What is it like to wear the pasta? It is really ephemeral because it doesn’t last for more than maybe half an hour. People ask if I will make this part of a fashion show or something. I still haven’t fully figured out how it would work. For certain, the models would have to be seated and just constantly misted to try to keep the dough alive. As long as the audience is OK with some potential wardrobe malfunctions, then I think it would be fine.

How much flour do you go through? I would probably say about 30 pounds of 00 flour a week. This also is considering custom orders, then recipe testing and development (for my upcoming book), some personal, and then just working on the business end of scaling things. It’s definitely not all for personal consumption.

What about eggs? I raise my own chickens and ducks, so I have my own eggs. Prior to getting the chickens, when I was ramping up this pasta stuff, I realized how many eggs I was buying in the store. I thought owning chickens was really a matter of practicality for our household. Then we added ducks because their eggs are just rich and delicious. I have 40 birds between the two species, and I probably get 20 eggs a day.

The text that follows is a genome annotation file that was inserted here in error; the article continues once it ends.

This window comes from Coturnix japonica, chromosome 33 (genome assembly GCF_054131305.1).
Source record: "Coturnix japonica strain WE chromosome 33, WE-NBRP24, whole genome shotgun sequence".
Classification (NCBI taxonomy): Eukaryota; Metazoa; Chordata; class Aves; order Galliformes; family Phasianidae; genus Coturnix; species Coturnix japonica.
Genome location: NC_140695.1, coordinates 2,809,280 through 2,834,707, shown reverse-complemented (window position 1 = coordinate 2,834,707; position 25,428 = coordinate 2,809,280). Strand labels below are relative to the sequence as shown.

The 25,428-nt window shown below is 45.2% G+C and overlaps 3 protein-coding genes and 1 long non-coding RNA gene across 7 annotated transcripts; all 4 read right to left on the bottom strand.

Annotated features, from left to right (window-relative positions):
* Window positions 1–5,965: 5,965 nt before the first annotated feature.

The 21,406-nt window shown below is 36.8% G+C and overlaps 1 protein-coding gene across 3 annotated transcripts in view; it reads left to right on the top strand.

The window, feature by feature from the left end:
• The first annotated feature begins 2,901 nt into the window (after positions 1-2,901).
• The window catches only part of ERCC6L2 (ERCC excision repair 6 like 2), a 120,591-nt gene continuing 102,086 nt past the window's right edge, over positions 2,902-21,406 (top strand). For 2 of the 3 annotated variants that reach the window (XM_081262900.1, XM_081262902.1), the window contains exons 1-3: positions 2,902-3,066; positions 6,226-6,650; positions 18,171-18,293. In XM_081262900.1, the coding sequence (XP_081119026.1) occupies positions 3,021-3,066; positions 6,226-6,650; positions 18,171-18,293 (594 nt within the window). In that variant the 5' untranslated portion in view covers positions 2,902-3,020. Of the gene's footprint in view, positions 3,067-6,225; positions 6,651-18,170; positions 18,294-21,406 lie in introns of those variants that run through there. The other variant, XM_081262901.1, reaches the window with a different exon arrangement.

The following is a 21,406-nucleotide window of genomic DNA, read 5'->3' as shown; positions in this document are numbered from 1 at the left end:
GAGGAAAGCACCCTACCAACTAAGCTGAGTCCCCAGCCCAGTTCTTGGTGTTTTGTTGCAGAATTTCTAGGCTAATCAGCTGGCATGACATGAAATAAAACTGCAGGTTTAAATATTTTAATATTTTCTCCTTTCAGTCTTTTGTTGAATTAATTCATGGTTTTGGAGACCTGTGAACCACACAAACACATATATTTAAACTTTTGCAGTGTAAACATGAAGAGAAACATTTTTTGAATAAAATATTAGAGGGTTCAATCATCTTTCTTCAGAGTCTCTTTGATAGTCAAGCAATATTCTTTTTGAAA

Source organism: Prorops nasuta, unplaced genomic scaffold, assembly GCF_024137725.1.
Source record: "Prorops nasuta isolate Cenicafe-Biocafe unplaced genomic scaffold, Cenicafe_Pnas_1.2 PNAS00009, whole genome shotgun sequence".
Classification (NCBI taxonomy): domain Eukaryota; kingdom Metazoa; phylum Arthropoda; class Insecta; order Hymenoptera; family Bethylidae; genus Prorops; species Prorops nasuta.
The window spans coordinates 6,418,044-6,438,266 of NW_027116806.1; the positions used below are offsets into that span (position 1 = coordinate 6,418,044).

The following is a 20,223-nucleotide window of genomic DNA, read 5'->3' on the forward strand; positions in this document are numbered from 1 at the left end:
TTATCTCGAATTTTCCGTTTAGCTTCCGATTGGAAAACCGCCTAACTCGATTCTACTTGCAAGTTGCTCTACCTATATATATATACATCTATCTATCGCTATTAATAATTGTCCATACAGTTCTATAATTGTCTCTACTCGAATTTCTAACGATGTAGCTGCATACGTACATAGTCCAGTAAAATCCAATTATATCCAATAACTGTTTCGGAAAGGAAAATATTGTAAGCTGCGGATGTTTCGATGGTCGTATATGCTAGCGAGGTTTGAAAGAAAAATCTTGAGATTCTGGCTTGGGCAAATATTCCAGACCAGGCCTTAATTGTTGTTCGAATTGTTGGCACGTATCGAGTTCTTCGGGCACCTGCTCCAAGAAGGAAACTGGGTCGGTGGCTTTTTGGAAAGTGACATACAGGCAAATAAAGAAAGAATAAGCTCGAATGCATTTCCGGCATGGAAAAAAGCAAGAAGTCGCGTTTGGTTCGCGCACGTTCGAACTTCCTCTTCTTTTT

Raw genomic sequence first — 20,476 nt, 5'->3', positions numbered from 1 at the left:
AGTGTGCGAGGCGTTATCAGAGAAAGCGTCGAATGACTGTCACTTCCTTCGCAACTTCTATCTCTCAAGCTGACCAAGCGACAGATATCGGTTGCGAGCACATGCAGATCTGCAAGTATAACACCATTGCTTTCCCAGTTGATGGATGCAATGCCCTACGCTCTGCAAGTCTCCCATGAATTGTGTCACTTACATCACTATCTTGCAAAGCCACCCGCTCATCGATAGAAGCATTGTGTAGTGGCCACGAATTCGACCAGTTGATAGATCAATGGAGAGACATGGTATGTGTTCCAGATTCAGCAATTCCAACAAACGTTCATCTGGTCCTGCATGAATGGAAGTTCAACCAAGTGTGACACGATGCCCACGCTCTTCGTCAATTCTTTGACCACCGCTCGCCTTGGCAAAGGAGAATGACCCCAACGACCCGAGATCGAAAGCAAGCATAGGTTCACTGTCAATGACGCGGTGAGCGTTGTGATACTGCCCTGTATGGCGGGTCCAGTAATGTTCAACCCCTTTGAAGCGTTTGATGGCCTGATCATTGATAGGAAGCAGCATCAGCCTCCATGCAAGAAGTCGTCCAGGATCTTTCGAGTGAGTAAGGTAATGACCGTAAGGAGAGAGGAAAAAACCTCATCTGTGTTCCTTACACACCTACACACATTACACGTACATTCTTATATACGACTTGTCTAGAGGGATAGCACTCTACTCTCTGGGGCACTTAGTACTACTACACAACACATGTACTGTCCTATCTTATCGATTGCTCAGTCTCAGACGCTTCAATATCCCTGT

Where does the spare pasta go? I feel like nothing really ever goes to waste around here. You can make crackers out of pasta dough, which is one of my favorite things. But if I have touched dough with my hands for 6 hours, the idea of eating it is kind of gross. So, I’ll take the pasta paintings out and just put it in the middle of the chicken pasture. It is so funny to watch them eat it.

You just finished writing your first book. Tell us what we can expect. There is just a ton of saturation of color all made from really awesome natural ingredients with a bunch or really cool ways of weaving it all together. I think when it was all said and done, it was around 90 recipes with over 25 different colors.

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is a staff writer at 425 magazine. Email her.